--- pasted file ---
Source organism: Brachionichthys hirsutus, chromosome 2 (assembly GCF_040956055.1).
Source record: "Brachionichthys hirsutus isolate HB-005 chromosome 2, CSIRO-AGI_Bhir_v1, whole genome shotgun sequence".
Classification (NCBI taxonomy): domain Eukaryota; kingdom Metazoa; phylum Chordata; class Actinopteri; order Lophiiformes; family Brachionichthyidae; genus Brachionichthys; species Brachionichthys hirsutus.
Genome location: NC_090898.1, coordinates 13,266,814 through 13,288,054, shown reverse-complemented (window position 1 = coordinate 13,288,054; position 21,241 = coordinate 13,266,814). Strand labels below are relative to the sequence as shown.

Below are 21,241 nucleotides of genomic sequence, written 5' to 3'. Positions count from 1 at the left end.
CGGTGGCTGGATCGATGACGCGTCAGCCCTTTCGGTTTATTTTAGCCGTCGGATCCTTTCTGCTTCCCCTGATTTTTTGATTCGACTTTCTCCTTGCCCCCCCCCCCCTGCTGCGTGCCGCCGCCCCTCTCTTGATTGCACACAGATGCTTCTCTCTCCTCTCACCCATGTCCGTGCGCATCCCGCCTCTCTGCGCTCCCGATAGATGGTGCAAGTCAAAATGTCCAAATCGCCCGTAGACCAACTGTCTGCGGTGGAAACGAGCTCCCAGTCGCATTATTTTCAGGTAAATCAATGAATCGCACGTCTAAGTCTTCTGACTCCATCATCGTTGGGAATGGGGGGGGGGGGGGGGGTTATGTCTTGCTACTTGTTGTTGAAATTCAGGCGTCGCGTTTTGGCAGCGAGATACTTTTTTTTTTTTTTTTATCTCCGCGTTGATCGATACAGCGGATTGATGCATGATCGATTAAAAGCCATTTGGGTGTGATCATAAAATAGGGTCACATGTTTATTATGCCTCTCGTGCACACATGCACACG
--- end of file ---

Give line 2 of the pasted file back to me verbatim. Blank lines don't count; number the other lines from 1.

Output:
Source record: "Brachionichthys hirsutus isolate HB-005 chromosome 2, CSIRO-AGI_Bhir_v1, whole genome shotgun sequence".